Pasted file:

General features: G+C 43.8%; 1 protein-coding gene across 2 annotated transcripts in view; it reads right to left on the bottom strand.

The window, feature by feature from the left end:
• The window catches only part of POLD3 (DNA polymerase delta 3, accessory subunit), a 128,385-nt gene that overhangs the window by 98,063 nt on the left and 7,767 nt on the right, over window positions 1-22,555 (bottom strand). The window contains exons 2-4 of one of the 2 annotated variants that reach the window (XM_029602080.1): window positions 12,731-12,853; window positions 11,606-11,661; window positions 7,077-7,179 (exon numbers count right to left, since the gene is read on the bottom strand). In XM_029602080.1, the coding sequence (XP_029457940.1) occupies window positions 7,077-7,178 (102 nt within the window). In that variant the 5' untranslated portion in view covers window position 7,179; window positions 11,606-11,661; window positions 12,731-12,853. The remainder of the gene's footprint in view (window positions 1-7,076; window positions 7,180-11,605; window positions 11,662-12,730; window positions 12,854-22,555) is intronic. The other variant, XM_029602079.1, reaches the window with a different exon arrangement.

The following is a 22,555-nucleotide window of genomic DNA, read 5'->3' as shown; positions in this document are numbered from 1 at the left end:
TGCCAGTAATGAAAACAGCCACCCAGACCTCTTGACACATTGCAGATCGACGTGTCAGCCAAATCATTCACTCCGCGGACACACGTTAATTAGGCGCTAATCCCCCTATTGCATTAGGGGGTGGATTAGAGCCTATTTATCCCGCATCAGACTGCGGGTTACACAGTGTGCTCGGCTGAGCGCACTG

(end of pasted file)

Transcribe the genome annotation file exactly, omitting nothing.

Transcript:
General features: G+C 43.8%; 1 protein-coding gene across 2 annotated transcripts in view; it reads right to left on the bottom strand.

The window, feature by feature from the left end:
• The window catches only part of POLD3 (DNA polymerase delta 3, accessory subunit), a 128,385-nt gene that overhangs the window by 98,063 nt on the left and 7,767 nt on the right, over window positions 1-22,555 (bottom strand). The window contains exons 2-4 of one of the 2 annotated variants that reach the window (XM_029602080.1): window positions 12,731-12,853; window positions 11,606-11,661; window positions 7,077-7,179 (exon numbers count right to left, since the gene is read on the bottom strand). In XM_029602080.1, the coding sequence (XP_029457940.1) occupies window positions 7,077-7,178 (102 nt within the window). In that variant the 5' untranslated portion in view covers window position 7,179; window positions 11,606-11,661; window positions 12,731-12,853. The remainder of the gene's footprint in view (window positions 1-7,076; window positions 7,180-11,605; window positions 11,662-12,730; window positions 12,854-22,555) is intronic. The other variant, XM_029602079.1, reaches the window with a different exon arrangement.

The following is a 22,555-nucleotide window of genomic DNA, read 5'->3' as shown; positions in this document are numbered from 1 at the left end:
TGCCAGTAATGAAAACAGCCACCCAGACCTCTTGACACATTGCAGATCGACGTGTCAGCCAAATCATTCACTCCGCGGACACACGTTAATTAGGCGCTAATCCCCCTATTGCATTAGGGGGTGGATTAGAGCCTATTTATCCCGCATCAGACTGCGGGTTACACAGTGTGCTCGGCTGAGCGCACTG